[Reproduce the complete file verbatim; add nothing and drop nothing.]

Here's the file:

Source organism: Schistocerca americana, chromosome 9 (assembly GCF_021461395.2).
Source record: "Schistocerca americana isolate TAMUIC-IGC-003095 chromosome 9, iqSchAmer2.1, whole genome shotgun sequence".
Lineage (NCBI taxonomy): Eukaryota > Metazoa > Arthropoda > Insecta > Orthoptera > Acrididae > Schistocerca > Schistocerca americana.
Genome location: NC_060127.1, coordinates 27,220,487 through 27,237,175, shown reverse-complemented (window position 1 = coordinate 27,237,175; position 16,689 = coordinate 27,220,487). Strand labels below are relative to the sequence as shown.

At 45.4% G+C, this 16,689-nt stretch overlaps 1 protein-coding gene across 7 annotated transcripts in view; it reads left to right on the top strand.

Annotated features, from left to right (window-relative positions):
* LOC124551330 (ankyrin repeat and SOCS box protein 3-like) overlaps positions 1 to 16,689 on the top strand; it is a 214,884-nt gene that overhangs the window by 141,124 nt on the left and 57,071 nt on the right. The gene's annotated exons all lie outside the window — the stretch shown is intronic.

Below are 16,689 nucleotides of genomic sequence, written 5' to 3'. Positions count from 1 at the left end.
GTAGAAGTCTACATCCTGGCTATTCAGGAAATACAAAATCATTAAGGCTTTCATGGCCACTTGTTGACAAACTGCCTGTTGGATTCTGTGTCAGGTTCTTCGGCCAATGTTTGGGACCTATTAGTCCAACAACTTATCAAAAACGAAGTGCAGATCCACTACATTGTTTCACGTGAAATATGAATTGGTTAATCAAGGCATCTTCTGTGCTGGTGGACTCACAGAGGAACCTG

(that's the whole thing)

Source organism: Schistocerca americana, chromosome 9 (assembly GCF_021461395.2).
Source record: "Schistocerca americana isolate TAMUIC-IGC-003095 chromosome 9, iqSchAmer2.1, whole genome shotgun sequence".
Lineage (NCBI taxonomy): Eukaryota > Metazoa > Arthropoda > Insecta > Orthoptera > Acrididae > Schistocerca > Schistocerca americana.
Genome location: NC_060127.1, coordinates 27,220,487 through 27,237,175, shown reverse-complemented (window position 1 = coordinate 27,237,175; position 16,689 = coordinate 27,220,487). Strand labels below are relative to the sequence as shown.

At 45.4% G+C, this 16,689-nt stretch overlaps 1 protein-coding gene across 7 annotated transcripts in view; it reads left to right on the top strand.

Annotated features, from left to right (window-relative positions):
* LOC124551330 (ankyrin repeat and SOCS box protein 3-like) overlaps positions 1 to 16,689 on the top strand; it is a 214,884-nt gene that overhangs the window by 141,124 nt on the left and 57,071 nt on the right. The gene's annotated exons all lie outside the window — the stretch shown is intronic.

Below are 16,689 nucleotides of genomic sequence, written 5' to 3'. Positions count from 1 at the left end.
GTAGAAGTCTACATCCTGGCTATTCAGGAAATACAAAATCATTAAGGCTTTCATGGCCACTTGTTGACAAACTGCCTGTTGGATTCTGTGTCAGGTTCTTCGGCCAATGTTTGGGACCTATTAGTCCAACAACTTATCAAAAACGAAGTGCAGATCCACTACATTGTTTCACGTGAAATATGAATTGGTTAATCAAGGCATCTTCTGTGCTGGTGGACTCACAGAGGAACCTG